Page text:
State governments have also been making strides toward preventing distracted driving. For example, Michigan has a ban on texting for all drivers and has made this a primary law, as well as Illinois, New York, and many other U.S. States. California has gone as far as to ban all handheld devices for all drivers. Some states have limited laws to only certain areas, such as Arizona’s ban on all cell phone use (handheld and hands-free) for school bus drivers.

Although a number of enforcement measures have been passed, the research is conflicting on whether these rules are making a difference. A new study from Temple University indicated that these laws and their penalties vary greatly in content and effectiveness. Bans on device use and similar laws can be difficult to monitor and enforce. It is usually not until after an accident occurs that the reason can be attributed to device use or distracted driving. Enforcement combined with awareness proves to be a better method for decreasing distracted driving. A recent study from the National Highway Traffic Safety Administration in the New York area discovered that the implementation of public service announcements and education campaigns decreased both handheld phone use and texting by up to 70 percent in certain New York communities.

Start with awareness

While laws and regulations from the public sector are a massive step forward toward improving the dangers of distracted driving, employers can play a huge part as well by being proactive on the subject, which is the best way to put a stop to distracted driving and minimize losses. During this approach, you initiate change instead of reacting to a negative incident. Proactive employers educate employees on the dangers of distracted driving through training, awareness campaigns, and enacting a distracted driving policy banning mobile phone or device use when driving. Well-constructed distracted driver training programs deliver a message to each and every driver on the road, reaching a more personal level of education to enforce the good behavior needed to keep employees safe on a day-to-day basis. Being proactive against distracted driving requires planning and work, but the benefits can make the effort worthwhile. An efficient and effective driver training program should include the following:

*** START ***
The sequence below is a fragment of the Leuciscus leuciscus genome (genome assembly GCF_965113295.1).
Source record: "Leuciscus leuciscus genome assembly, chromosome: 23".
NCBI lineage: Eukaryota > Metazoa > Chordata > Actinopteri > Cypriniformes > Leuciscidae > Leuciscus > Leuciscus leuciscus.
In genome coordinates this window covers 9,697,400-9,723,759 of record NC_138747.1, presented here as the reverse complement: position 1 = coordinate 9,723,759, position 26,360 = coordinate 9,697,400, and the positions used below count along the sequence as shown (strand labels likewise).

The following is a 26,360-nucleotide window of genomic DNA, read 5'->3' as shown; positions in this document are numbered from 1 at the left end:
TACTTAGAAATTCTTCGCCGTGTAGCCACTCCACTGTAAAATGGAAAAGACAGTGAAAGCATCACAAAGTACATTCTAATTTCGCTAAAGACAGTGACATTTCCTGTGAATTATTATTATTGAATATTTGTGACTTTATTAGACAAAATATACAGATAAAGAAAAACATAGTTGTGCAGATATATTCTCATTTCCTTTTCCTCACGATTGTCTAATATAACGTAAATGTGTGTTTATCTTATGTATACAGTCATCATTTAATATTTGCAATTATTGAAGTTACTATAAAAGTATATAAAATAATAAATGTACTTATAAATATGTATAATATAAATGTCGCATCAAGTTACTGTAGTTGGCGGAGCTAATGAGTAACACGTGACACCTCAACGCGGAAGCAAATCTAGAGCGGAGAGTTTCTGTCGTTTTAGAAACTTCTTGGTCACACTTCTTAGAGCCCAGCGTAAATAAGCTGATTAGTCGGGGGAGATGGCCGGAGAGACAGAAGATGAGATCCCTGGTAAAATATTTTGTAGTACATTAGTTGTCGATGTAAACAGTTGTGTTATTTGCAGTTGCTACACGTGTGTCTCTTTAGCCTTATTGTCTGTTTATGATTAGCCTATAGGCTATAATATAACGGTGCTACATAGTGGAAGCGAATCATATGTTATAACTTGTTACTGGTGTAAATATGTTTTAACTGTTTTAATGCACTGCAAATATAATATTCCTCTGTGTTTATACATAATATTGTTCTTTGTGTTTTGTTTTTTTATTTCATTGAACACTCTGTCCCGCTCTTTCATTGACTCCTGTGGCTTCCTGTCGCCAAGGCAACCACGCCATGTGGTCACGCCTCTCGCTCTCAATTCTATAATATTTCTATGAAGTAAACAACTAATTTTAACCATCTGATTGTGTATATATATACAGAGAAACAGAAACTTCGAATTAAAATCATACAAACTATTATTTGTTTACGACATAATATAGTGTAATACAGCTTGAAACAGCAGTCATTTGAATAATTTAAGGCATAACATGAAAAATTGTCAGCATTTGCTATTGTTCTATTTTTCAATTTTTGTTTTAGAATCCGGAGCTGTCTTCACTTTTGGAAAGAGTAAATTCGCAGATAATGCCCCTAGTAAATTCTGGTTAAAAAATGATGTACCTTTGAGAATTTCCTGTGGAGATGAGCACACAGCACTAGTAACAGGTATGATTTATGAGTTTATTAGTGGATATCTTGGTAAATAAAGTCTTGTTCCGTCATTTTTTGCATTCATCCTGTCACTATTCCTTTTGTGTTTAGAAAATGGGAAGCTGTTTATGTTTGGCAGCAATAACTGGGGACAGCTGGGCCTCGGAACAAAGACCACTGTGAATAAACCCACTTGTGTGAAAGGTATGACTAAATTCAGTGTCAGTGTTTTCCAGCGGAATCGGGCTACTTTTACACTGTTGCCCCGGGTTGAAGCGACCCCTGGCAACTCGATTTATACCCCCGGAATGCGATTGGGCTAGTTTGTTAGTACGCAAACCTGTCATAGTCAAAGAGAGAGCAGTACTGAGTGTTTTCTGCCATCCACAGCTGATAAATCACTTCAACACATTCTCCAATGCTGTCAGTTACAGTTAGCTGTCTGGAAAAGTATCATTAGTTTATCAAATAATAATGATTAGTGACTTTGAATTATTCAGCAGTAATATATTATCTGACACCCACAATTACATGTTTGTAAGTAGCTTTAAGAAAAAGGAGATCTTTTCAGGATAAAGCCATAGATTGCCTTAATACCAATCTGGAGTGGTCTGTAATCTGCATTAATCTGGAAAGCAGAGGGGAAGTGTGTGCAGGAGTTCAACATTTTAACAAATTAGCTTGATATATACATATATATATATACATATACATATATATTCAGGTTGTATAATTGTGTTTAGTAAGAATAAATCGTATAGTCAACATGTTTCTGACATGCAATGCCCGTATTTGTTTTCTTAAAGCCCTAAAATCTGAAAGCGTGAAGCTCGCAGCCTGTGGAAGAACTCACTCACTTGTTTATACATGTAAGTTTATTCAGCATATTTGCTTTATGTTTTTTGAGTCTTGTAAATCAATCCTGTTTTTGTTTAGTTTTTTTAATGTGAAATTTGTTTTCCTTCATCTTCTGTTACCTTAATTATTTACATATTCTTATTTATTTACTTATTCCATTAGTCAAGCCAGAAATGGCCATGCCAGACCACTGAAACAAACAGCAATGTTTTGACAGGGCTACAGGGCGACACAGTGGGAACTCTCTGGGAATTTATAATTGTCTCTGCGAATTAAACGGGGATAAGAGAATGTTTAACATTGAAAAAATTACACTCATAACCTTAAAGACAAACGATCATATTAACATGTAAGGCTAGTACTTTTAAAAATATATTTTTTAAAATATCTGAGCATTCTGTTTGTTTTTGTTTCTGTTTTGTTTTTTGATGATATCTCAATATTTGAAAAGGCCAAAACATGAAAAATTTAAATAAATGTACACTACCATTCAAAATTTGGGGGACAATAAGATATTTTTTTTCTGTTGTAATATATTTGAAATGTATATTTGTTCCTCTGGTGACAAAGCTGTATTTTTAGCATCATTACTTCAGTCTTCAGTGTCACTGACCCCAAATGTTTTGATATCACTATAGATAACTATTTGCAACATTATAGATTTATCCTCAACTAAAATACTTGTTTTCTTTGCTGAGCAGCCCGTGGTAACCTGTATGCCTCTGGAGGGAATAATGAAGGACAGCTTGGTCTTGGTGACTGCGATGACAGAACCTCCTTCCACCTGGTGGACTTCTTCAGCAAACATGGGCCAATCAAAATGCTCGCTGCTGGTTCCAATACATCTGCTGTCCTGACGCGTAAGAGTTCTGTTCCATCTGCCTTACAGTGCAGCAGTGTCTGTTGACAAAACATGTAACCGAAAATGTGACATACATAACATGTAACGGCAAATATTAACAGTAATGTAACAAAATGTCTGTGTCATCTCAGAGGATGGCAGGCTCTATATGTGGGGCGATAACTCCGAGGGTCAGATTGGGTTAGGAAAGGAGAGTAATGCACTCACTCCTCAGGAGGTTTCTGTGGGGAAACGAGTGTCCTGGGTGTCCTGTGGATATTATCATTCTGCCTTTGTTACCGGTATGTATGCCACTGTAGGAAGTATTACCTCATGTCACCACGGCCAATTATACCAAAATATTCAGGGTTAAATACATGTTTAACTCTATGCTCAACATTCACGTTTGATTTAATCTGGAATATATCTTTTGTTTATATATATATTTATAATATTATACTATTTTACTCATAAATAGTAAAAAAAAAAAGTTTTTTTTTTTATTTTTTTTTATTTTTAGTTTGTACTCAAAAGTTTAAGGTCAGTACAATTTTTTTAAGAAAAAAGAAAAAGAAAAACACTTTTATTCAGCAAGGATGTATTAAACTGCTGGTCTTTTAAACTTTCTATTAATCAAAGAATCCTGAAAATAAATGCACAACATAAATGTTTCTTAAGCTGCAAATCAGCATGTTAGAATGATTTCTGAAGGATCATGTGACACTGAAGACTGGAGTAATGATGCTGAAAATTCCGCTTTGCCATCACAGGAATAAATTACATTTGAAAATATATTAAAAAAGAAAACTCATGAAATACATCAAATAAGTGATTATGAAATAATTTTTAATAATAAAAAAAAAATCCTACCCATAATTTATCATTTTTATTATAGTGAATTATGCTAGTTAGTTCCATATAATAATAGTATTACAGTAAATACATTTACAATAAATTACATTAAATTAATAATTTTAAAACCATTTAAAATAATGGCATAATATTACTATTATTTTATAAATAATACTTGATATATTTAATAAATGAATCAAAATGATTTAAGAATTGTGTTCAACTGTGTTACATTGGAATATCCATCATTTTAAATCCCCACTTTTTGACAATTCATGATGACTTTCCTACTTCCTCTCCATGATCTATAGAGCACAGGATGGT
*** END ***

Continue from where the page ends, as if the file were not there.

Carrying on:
• Federal laws to follow regarding distracted driving
  • Why safe driving is important
  • Driver responsibility while on the road
  • Driving skills to reduce risk exposure
  • Passenger safety
  • Impact of driving distracted

Understanding governmental regulations, as well as increasing awareness is key to avoiding an accident and to lower the human and monetary cost of distracted driving. It is a serious issue in the U.S., costing industries billions of dollars each year, not to mention the lasting impact it has on the individuals who have lost a loved one. Keeping up to date with laws and regulations and training employees to keep their eyes, hands and mind on the road will help improve the safety of your businesses, maintain your bottom line, and most importantly save the lives of your employees.



“Distracted Driving”. Center for Disease Control. 2010.

“Census of Fatal Occupational Injuries”. Bureau of Labor Statistics. US Department of Labor. 2011.

“Injury Facts”. National Safety Council. 2010.

“Restricting the Use of Cellular Phones”. FMCSA. 2011.